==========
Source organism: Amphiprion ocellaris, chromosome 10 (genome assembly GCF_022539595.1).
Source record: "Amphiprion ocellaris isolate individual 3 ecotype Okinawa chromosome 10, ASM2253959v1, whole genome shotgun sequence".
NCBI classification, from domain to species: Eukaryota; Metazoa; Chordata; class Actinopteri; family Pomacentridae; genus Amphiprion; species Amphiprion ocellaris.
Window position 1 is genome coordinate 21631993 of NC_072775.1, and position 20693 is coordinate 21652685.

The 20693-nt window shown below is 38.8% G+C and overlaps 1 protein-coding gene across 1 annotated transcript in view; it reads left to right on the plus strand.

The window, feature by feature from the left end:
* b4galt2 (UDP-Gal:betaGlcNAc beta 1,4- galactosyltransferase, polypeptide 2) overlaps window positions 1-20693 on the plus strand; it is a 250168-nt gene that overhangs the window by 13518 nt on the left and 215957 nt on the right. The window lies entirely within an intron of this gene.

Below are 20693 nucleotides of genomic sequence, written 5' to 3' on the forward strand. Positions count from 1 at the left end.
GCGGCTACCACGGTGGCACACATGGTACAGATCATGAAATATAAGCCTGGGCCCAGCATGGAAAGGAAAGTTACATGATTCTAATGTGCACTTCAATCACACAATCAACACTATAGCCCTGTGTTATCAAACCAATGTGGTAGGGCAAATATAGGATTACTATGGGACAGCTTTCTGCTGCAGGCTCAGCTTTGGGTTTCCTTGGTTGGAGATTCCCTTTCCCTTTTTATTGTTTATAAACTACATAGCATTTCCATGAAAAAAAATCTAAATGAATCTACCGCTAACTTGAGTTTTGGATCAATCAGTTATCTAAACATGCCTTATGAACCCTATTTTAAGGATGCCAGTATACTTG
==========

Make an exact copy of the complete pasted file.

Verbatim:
Source organism: Amphiprion ocellaris, chromosome 10 (genome assembly GCF_022539595.1).
Source record: "Amphiprion ocellaris isolate individual 3 ecotype Okinawa chromosome 10, ASM2253959v1, whole genome shotgun sequence".
NCBI classification, from domain to species: Eukaryota; Metazoa; Chordata; class Actinopteri; family Pomacentridae; genus Amphiprion; species Amphiprion ocellaris.
Window position 1 is genome coordinate 21631993 of NC_072775.1, and position 20693 is coordinate 21652685.

The 20693-nt window shown below is 38.8% G+C and overlaps 1 protein-coding gene across 1 annotated transcript in view; it reads left to right on the plus strand.

The window, feature by feature from the left end:
* b4galt2 (UDP-Gal:betaGlcNAc beta 1,4- galactosyltransferase, polypeptide 2) overlaps window positions 1-20693 on the plus strand; it is a 250168-nt gene that overhangs the window by 13518 nt on the left and 215957 nt on the right. The window lies entirely within an intron of this gene.

Below are 20693 nucleotides of genomic sequence, written 5' to 3' on the forward strand. Positions count from 1 at the left end.
GCGGCTACCACGGTGGCACACATGGTACAGATCATGAAATATAAGCCTGGGCCCAGCATGGAAAGGAAAGTTACATGATTCTAATGTGCACTTCAATCACACAATCAACACTATAGCCCTGTGTTATCAAACCAATGTGGTAGGGCAAATATAGGATTACTATGGGACAGCTTTCTGCTGCAGGCTCAGCTTTGGGTTTCCTTGGTTGGAGATTCCCTTTCCCTTTTTATTGTTTATAAACTACATAGCATTTCCATGAAAAAAAATCTAAATGAATCTACCGCTAACTTGAGTTTTGGATCAATCAGTTATCTAAACATGCCTTATGAACCCTATTTTAAGGATGCCAGTATACTTG